STEM Challenge: Longest Paper Chain

Our class really enjoyed our STEM challenge today.  Everyone did such a great job listening to and communicating with their partners in order to work as a team!  Each pair of students were given only ONE piece of construction paper, a glue stick, and two pairs of scissors.  They were asked to work together to create the longest paper chain in just 30 minutes.  Afterwards we discussed our strategies and lined them up to see which chains were the longest.  Some groups decided to cut thinner links or longer pieces of paper. In some groups each member had a job (cutting or gluing) and in other groups they worked on both things at the same time.  One group tried cutting short chains at first, but then realized this wasn’t helping them create long chains very quickly, so they revised their strategy.  The red and green chains were quite close so they tied for the longest chain.

Adult Butterflies and Our Theories About Our Chrysalises

This morning we discussed a problem we were having.  Our butterflies haven’t emerged from their chrysalises yet, but the butterflies in the other grade 2 classrooms have already emerged.  We also noticed that the colour of the chrysalises have changed from light gray to black.  Even though the chrysalises are supposed to get darker before the butterflies emerge, this is usually because they are becoming more transparent (clear) and we can see their dark wings.  Our chrysalises look opaque (not clear), and they also look smaller than we remember.

Based on these clues, we think our butterflies will not emerge from their chrysalises.  Mrs. Ho has never had this happen before!  We followed the same steps as she did in previous years, which were also the same steps as the other classes.  So what happened to our pupae?  Mrs. Ho asked us to brainstorm our ideas.  We were good scientists and came up with several theories:

  • Maybe they didn’t eat enough food
  • Maybe they ate too much food
  • Maybe something happened to the food
  • Maybe they got hungry in the chrysalises
  • Maybe our room was too cold
  • Maybe there’s not enough nature
  • Maybe it’s something to do with the air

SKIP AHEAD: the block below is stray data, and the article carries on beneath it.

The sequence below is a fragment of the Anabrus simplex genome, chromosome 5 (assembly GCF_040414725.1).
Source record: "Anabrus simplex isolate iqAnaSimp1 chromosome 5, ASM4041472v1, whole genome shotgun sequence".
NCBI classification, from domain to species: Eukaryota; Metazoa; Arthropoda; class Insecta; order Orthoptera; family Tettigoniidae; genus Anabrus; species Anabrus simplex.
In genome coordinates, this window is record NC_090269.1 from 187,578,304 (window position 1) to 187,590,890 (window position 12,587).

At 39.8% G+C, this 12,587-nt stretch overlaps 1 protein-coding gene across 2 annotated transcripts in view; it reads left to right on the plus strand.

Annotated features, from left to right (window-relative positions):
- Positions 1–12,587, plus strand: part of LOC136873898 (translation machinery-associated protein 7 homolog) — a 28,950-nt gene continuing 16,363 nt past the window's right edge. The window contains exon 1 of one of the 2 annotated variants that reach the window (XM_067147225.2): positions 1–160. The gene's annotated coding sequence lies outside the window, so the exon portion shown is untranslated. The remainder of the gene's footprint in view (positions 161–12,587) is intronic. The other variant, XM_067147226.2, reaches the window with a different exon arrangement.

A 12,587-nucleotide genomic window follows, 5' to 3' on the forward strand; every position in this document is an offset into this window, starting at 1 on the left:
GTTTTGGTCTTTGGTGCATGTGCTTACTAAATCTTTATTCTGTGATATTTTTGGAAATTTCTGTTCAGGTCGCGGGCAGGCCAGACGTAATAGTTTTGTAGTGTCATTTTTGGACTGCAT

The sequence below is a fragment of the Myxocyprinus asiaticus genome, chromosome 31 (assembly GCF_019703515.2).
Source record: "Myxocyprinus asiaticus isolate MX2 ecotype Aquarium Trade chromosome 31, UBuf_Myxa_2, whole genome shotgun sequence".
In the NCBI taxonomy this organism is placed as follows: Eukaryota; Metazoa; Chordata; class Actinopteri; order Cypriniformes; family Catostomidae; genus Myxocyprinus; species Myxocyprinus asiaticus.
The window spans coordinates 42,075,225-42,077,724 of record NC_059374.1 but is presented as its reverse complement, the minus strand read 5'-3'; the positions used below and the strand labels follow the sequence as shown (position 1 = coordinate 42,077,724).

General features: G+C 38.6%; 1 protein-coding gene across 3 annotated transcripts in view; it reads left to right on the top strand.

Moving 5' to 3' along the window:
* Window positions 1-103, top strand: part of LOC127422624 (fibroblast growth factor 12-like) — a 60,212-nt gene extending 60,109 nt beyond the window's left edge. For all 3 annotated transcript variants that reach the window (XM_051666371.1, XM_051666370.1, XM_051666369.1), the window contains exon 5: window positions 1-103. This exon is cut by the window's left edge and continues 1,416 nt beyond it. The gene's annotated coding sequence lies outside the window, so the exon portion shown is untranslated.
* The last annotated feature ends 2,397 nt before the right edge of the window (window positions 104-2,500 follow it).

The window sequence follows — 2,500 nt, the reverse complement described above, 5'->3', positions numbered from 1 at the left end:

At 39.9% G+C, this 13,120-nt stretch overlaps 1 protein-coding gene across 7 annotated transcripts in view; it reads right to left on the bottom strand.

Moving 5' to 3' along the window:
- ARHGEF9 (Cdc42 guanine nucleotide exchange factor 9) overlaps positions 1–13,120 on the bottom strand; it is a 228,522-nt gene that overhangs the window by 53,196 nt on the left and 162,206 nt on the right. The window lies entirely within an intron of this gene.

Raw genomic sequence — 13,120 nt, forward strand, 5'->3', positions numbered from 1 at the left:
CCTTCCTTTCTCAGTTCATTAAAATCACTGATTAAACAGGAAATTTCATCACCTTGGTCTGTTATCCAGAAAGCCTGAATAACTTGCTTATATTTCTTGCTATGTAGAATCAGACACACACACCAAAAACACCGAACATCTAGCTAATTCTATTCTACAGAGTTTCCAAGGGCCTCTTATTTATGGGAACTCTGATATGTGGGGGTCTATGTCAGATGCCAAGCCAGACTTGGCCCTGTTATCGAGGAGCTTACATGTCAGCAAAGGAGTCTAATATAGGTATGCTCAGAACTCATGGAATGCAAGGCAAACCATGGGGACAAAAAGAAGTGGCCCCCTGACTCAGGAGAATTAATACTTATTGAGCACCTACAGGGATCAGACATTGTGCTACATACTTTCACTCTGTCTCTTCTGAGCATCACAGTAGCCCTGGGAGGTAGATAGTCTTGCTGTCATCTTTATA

• The weather has been cooler this year than previous years, which might affect the temperature or climate of the room.
  • Our room is on the other side of the hallway from the other grade 2 classrooms so maybe there’s some small difference in the environment of our room that we might not even notice
  • Maybe our room doesn’t have enough humidity (water in the air) and was too dry.
  • We know butterflies migrate to warmer places when they get too cold. Maybe it was because of where the sun was. Maybe our room didn’t get enough sun and wasn’t warm enough.
  • Maybe they got sick

Even though our pupae couldn’t make it to the next stage of the life cycle, we had a great time raising them from larva to pupa.  We got to observe other Painted Lady Butterflies as adults and help release them back into the wild.

Mrs. Trotti’s class had one more chrysalis that hasn’t emerged yet.  It’s still a gray colour for now.  We’re going to keep it in our room and see if it will emerge for us.  We have come up with these changes to hopefully help it have a better chance of survival:

  • Move it closer to the window so it will get more warmth from the sun
  • Keep the shutters open to let in more light (usually we close one half of the shutters because it bothers us when people knock on our window during recess and look in, and we also like making sure the word wall is visible – but we will be patient with this to make our classroom the best environment for this pupa!)
  • Misting it with water every day in case our classroom isn’t humid enough